I’ve been sick the past couple of days, so I haven’t had the energy to do much other than correct previous posts about the DPMA and the Max Planck Society. Today, I’m going to flood you with posts, though, starting with this recap of our visit to the Bavarian State Library.
Our tour was led by Dr. Klaus Ceynowa, the deputy director general of the library. He began with a brief presentation, then we took a tour around the building.
The Bavarian State Library (BSB) was founded in 1558 and is the central state and archival library in Bavaria. While it is not a university library per se, it does provide services to the academic institutions in Munich. There are 680 employees at the library serving the public, including students and researchers from the city, the state and all over the world.
Their annual budget is €43 million, with 47.3 percent allotted to staff, 30.7 percent to media costs, eight percent to information technology, and 14 percent to operational costs. The library has 9.25 million volumes, 91,000 manuscripts, 20,000 incunabula (pre-1501 printed documents), and 136,000 16th century imprints. Ceynowa said that the incunabula collection is the best in the world, while the imprints collection is the best in Germany.
It has also the second largest periodicals collection in the world (after the British Library) with 50,000 print and electronic volumes. The library processes 500,000 document deliveries a year. Ceynowa said that ILL and document delivery requests have increased 143 percent in the past four years, partly because of budget cuts at university libraries.
In addition to its comprehensive humanities, social science and life sciences titles, the BSB has a number of special collections. These include special subject collections funded by the German Research Association, a maps collection, and an East Asian materials collection. Ceynowa said that the library has been the legal depositor of Bavaria since 1668.
Annually, there are one million visitors to the BSB, with 49,000 active users. Ceynowa noted there has been a 114 percent increase in visits during the past four years. In that time, loans increased 37 percent to 1.61 million. The public is not allowed in the stacks, but instead request materials from the staff. Books not kept in the seven floors of stacks are stored in one of two off-site satellites. A patron can wait from three to four hours up to one to two days to receive titles to be delivered by the book truck that travels between the main building and the satellites.
During allied bombing in World War Two, 450,000 volumes and 85 percent of the library building was destroyed. There was some recovery of materials lost, but the library maintains in the stacks a “corner of grief” featuring books that were damaged during the bombing campaign.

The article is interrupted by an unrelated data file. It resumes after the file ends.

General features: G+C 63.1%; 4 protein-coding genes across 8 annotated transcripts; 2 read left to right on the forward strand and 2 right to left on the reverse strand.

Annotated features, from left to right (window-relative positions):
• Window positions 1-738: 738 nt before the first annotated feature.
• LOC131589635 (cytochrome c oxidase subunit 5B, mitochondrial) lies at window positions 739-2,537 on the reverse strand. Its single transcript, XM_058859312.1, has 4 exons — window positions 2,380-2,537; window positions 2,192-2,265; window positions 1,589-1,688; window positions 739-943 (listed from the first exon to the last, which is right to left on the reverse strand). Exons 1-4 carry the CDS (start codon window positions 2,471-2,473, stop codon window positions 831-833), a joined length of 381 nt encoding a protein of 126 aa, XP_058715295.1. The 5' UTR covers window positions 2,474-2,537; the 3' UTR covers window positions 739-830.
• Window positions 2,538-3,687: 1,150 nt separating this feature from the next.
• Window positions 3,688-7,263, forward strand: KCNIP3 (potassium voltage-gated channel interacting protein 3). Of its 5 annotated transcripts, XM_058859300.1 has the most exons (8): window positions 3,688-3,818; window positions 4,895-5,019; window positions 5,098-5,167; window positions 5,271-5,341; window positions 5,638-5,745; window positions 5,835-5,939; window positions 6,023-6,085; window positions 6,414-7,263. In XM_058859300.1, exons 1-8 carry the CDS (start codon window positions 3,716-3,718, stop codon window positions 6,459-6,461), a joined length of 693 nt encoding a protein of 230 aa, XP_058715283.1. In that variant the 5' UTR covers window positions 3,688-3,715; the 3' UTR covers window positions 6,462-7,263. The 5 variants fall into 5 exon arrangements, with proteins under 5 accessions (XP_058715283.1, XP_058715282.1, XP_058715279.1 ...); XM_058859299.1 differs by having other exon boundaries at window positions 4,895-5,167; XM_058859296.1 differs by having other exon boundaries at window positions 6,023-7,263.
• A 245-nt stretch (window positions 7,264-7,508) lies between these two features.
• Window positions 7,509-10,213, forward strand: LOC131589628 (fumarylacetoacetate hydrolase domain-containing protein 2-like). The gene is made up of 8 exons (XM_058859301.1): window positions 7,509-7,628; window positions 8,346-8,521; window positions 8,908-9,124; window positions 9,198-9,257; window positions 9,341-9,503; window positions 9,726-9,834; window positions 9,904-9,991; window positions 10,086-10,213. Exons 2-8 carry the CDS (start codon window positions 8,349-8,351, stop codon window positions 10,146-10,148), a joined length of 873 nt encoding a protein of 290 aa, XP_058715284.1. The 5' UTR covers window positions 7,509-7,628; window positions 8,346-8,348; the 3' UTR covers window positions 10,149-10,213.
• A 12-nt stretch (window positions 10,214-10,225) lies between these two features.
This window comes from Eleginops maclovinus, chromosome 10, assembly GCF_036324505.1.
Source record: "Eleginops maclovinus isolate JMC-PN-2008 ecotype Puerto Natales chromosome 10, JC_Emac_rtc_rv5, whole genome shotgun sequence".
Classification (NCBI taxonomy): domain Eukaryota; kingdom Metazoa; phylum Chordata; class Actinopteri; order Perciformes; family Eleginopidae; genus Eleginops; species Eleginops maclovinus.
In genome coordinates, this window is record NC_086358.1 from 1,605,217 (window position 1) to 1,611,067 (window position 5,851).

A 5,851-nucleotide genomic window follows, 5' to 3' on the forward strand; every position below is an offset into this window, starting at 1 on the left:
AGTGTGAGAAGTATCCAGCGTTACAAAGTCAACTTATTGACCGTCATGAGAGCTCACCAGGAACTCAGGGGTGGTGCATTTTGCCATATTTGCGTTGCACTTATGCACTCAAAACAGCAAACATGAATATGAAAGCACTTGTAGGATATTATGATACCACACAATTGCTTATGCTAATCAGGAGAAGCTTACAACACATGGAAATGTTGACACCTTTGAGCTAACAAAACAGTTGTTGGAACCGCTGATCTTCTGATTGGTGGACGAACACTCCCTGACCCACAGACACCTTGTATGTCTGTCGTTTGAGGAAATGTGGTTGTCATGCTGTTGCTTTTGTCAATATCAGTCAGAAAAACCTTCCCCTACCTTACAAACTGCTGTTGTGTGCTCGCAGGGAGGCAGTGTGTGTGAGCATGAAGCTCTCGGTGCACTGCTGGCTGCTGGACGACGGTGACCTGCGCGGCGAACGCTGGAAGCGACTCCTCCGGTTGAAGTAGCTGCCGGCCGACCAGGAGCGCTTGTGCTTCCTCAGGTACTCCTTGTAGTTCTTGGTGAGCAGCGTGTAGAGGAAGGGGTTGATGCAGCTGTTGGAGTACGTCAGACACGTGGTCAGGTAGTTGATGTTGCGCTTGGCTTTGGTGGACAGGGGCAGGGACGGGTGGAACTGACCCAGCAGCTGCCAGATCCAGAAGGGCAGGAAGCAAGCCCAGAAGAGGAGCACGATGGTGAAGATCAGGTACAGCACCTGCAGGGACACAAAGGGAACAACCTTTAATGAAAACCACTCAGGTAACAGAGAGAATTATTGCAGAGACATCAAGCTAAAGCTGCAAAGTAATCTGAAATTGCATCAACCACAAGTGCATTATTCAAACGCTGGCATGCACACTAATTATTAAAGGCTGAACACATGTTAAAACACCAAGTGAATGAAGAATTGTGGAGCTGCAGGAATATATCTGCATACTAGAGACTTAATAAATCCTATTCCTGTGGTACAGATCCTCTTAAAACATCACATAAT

One of the BSB’s main foci is the digital preservation of materials. The library is one of the partners in the Google digital scanning project, but this participation represents only a portion of its efforts. The library established the Munich Digitization Center (MDZ) in 1997, one of two national digitization centers in Germany. It is funded by the Deutsche Physikalische Gesellschaft, the state of Bavaria, and the European Union. The MDZ works closely with the other national center, the Göttinger Digitalisierungszentrum (GDZ) and the Leibniz-Rechenzentrum, and it consults with smaller libraries about digitization projects.
While the library has focused on specific digitization projects in the past, Ceynowa said that it is moving into more general scanning. The Google project involves one million copyright-free titles. Reps from the company originally requested access to all of the BSB’s books, which the library administration would not grant. After the publishers’ lawsuit against Google over the project, they agreed to only scan in the copyright-free materials.
Google digitizes the books in Munich, and it pays for almost all the costs to move and scan the books. The scans are integrated into Google Book Search, and the BSB gets copies of the electronic data for its own digital collection. The books Google are allowed access to range from the 17th to the 19th centuries. Titles after 1900 are generally copyrighted, although Ceynowa noted that the metadata from these books have been added to WorldCat.
The scanning of the 70,000 items of 16th century materials is now being done with scanner robot. At the time of our visit, the robot had only been at the MDZ for about 8-10 weeks. The BSB is the first library in Europe using this prototype, which was bought from a start-up company in Austria called Treventus Mechatronics. The advantage of the robot is that it scans two pages at once without fully opening up the book, which prevents cracking open old spines. The initial scan is in TIFF format, then the scan is converted to JPG for use on the server. Here is a brief video of the robot in action:
In addition to touring the digitization center, we visited the preservation department. There are 14 conservators in house, and each year, they and freelance conservators preserve 300 books. It takes three-four weeks to complete a book.
The department performs applied research into preservation techniques before integrating them into its regular processes. It’s sort of like Willy Wonka’s invention room with books instead of candy (and no butterscotch or buttergin running on the side there).
Among the materials being worked on while we visited were letters between Ludwig I of Bavaria and his mistress Lola Montez, as well as Greek book from the 15th century being restored for an upcoming exhibition.
“Incunabulum.” (2008). Wikipedia. Accessed 9 January 2008.